"I saw Preah Meadda Keo on television and I wanted to see him in the flesh,"

said Pov Thon, 51, of Kampong Speu. "My family and I hired a truck to drive

us the two hours it takes to get here."

It all began one rainy night seven months ago. Oeu Vibol, a Buddhist monk at Wat

Baseth, had a vision in his sleep - of snakes coiling and twisting out of the earth.

The next day Vibol said he had a strange feeling when he arrived at the pagoda, and

was soon surprised to discover a turtle in the main temple, lying underneath the

wat's copy of a sacred Buddhist text. Vibol caught the turtle, and released him into

the wat's lily pond.

Following another night of torrential rain, Vibol arrived at the pagoda to find the

turtle once again inside the temple and underneath the same sacred tome. It was then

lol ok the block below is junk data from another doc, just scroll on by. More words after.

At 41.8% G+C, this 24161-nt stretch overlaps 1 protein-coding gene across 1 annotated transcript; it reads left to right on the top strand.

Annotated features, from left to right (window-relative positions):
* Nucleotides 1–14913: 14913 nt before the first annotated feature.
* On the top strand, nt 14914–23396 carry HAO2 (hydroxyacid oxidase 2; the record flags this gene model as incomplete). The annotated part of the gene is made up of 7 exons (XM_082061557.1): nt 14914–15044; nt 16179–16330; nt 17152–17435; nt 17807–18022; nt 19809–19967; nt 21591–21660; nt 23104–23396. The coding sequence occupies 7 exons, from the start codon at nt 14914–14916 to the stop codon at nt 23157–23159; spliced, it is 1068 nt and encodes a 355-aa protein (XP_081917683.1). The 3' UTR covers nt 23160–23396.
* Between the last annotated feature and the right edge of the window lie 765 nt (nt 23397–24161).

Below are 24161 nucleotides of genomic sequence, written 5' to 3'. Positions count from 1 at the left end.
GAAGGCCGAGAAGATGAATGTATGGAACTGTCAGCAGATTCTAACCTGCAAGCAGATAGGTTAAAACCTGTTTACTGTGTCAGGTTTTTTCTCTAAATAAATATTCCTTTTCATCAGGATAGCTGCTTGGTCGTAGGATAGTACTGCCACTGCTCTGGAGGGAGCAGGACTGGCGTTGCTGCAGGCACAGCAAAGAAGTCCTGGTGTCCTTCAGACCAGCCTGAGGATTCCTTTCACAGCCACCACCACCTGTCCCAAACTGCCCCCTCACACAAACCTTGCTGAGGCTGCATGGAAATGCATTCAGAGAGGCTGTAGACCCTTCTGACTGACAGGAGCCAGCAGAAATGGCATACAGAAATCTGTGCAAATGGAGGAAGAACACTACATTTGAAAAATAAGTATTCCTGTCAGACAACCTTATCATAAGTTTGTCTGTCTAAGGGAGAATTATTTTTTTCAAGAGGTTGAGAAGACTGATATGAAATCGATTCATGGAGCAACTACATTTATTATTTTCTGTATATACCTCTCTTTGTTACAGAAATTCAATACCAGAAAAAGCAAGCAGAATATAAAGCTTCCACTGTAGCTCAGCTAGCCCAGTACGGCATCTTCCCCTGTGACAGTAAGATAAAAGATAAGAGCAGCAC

that he noticed the elephants, young girls and snakes within the turtle's intricately

patterned shell - icons deeply symbolic within Buddhist theology.

Monk Oeu Vibol, the turtle's discoverer, crowns a boy with Preah Meadda Keo the seven-colored turtle.

But wildlife experts claim this revered reptile is actually an infamous imposter,

and worse, has a dark secret hidden inside his shell. According to environmental

NGO Turtle Survival Alliance (TSA), the Seven-Colored Turtle is a Red-Eared Slider

Turtle, or Trachemys scripta.

"This turtle has been introduced to Cambodia from the United States, and is

an invasive pest species. It occurs in some pagoda ponds and is occasionally released

into the wild during Buddhist ceremonies," reads a TSA brochure titled "Turtles

of Cambodia."

Experts consider the red-eared slider a major threat to bio-diversity and it is listed